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A SCULPTURAL
AFFAIR

Lina Vincent Sunish

RMZ Ecoworld in Bangalore unveiled their sculpture park initiative in July 2017, opening out the possibility for thousands of office goers and general public to come in contact with art works of considerable beauty and aesthetic value. 

There is an unfailing sense of awe engendered by viewing a monumental, larger than life sculpture or art installation. The opportunities to access such experiences in public, urban India are currently few, and limited to the large metros. Our built world today is often characterised by a sense of (con) fusion – a single street or area may reflect several architectural styles, from those that carry traditional elements to those with colonial heritage, and finally sleek modern high-rise construction. Public sculptures, as much as they exist, are concentrated on state sponsored statues of politically and historically important personages. In a country that showcases classically fine examples of a perfect blend of architecture and sculpture, much of it monumental, there are surprisingly few takers in contemporary times. Corporate entities are slowly however emerging as important players attempting to bridge the gap, and many of those engaged in the building professions experiment with the inclusion of sculpture within architectural planning, and in common public spaces. 

RMZ Ecoworld in Bangalore unveiled their sculpture park initiative in July 2017, opening out the possibility for thousands of office goers and general public to come in contact with art works of considerable beauty and aesthetic value.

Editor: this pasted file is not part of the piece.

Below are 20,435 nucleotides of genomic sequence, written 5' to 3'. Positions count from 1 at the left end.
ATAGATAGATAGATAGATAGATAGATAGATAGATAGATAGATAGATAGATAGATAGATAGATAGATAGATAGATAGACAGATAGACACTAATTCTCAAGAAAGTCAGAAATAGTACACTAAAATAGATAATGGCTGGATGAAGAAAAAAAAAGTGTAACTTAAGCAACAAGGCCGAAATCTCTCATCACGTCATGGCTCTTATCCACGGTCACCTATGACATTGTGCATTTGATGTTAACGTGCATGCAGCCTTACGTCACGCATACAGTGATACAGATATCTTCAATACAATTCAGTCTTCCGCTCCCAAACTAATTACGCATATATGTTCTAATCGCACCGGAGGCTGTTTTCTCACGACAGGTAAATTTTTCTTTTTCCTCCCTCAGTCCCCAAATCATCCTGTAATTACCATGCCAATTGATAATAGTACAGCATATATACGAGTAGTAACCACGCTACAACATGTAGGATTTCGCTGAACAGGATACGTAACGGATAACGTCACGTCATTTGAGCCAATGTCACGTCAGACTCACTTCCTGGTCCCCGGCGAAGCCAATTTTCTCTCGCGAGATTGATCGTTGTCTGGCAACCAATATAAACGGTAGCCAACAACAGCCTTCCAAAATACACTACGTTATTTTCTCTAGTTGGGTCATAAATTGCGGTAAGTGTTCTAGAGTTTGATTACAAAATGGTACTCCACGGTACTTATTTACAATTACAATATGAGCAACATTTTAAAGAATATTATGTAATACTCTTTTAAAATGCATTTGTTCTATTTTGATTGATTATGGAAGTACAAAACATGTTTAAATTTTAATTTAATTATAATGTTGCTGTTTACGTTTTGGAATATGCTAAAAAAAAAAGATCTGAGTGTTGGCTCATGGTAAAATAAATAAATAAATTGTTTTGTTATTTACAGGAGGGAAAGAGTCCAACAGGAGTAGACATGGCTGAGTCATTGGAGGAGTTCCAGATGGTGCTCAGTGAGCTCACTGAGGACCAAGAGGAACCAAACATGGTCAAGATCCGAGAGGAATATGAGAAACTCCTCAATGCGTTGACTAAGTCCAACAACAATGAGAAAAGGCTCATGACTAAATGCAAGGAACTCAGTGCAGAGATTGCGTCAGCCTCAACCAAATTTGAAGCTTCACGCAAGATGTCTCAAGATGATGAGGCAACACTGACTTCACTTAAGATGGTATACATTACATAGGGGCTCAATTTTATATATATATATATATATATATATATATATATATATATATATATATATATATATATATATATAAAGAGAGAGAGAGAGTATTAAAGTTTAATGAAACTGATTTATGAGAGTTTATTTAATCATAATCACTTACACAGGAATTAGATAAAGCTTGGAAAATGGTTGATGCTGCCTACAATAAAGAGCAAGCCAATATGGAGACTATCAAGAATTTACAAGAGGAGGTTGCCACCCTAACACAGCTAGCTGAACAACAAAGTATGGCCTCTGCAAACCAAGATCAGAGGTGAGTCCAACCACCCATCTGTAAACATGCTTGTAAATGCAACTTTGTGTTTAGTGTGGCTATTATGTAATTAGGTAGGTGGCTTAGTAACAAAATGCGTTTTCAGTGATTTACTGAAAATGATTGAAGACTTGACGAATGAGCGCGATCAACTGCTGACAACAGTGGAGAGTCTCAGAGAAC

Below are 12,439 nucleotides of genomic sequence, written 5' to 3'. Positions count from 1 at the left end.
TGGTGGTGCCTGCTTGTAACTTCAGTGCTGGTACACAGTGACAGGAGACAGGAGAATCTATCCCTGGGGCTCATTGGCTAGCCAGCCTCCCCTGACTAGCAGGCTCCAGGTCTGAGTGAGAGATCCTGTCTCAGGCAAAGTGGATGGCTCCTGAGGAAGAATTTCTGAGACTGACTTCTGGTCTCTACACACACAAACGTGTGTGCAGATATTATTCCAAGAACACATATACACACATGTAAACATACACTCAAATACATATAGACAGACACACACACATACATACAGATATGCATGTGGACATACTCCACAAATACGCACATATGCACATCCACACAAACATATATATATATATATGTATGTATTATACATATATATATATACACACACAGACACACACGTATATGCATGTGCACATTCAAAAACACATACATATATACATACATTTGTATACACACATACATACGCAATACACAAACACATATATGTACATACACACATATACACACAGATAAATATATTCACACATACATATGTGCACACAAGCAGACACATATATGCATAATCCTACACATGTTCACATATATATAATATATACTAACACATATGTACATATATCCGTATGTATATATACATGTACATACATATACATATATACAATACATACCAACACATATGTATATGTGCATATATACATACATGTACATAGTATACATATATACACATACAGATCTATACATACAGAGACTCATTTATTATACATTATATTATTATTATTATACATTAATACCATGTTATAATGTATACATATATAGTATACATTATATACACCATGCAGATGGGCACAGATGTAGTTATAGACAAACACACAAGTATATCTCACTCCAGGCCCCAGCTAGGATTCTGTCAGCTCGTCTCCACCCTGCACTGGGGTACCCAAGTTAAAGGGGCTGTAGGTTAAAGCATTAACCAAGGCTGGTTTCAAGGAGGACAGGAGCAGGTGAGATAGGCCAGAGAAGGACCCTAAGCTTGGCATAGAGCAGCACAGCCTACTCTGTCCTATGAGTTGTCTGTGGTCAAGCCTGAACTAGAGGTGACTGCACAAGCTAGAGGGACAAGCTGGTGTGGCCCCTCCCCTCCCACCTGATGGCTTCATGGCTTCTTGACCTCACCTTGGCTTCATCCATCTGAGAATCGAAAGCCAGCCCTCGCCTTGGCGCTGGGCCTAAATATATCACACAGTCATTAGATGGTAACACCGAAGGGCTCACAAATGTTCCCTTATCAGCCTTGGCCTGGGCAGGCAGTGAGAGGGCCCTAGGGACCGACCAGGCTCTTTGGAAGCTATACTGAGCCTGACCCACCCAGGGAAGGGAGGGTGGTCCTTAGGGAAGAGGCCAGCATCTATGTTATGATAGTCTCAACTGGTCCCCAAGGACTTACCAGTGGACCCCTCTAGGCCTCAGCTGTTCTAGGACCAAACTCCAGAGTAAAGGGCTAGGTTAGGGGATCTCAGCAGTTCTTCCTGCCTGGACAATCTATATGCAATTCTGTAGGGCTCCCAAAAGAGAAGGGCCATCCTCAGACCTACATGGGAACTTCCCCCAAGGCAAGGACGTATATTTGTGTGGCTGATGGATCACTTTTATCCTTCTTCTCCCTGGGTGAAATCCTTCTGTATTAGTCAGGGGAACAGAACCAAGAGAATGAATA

Paresh Maity’s bronze bull sculpture “Force” attracts attention at the centre of the lower courtyard surrounded by landscaped spaces and cobbled pathways leading towards the built areas. Standing solitarily in a windblown lawn placed between sheer walls of two high-rises, Jayasri Burman’s earthy narrative sculpture “Dharitri” injects elements of nature and organic growth into the linear technologically manufactured structures.

“G Ravinder Reddy, Dhruva Mistry, Paresh Maity, Arunkumar HG and Jayasri Burman. The Gallery is currently hosting ‘Heads and Bodies, icons and idols’ A Solo Show of Sculptures by Ravinder Reddy with a body of works that have never been showcased before.The objective of the Foundation has been to give back to the ecosystem that we benefit from. Art being is one such initiative which will find more than one reason for our community to engage, collaborate and expand the awareness of art and its appreciation in our community and nationwide. We are collaborating with emerging Indian artists and artists from around the world to plan and install their works in sculpture parks across our RMZ assets including cities like Delhi, Mumbai, Hyderabad, and Chennai in the next 24-36 months. The endeavour is to have at least 60 installations over the next 5 years.” – Anu Menda, Managing Trustee, RMZ Foundation

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